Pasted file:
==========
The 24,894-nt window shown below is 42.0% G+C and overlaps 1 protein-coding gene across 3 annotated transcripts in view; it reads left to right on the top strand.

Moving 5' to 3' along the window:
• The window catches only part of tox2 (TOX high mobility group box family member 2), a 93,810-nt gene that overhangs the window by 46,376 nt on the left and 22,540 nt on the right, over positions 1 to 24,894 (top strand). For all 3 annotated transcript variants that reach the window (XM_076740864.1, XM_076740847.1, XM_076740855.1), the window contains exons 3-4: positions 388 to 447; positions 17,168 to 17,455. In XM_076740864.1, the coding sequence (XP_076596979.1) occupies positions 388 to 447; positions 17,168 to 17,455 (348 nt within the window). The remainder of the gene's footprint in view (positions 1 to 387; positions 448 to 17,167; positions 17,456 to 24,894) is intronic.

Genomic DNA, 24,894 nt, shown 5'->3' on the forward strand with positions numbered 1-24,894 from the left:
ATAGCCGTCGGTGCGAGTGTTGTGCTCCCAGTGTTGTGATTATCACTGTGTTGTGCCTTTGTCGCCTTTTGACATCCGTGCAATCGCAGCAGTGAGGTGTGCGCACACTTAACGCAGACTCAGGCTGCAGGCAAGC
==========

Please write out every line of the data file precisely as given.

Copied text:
The 24,894-nt window shown below is 42.0% G+C and overlaps 1 protein-coding gene across 3 annotated transcripts in view; it reads left to right on the top strand.

Moving 5' to 3' along the window:
• The window catches only part of tox2 (TOX high mobility group box family member 2), a 93,810-nt gene that overhangs the window by 46,376 nt on the left and 22,540 nt on the right, over positions 1 to 24,894 (top strand). For all 3 annotated transcript variants that reach the window (XM_076740864.1, XM_076740847.1, XM_076740855.1), the window contains exons 3-4: positions 388 to 447; positions 17,168 to 17,455. In XM_076740864.1, the coding sequence (XP_076596979.1) occupies positions 388 to 447; positions 17,168 to 17,455 (348 nt within the window). The remainder of the gene's footprint in view (positions 1 to 387; positions 448 to 17,167; positions 17,456 to 24,894) is intronic.

Genomic DNA, 24,894 nt, shown 5'->3' on the forward strand with positions numbered 1-24,894 from the left:
ATAGCCGTCGGTGCGAGTGTTGTGCTCCCAGTGTTGTGATTATCACTGTGTTGTGCCTTTGTCGCCTTTTGACATCCGTGCAATCGCAGCAGTGAGGTGTGCGCACACTTAACGCAGACTCAGGCTGCAGGCAAGC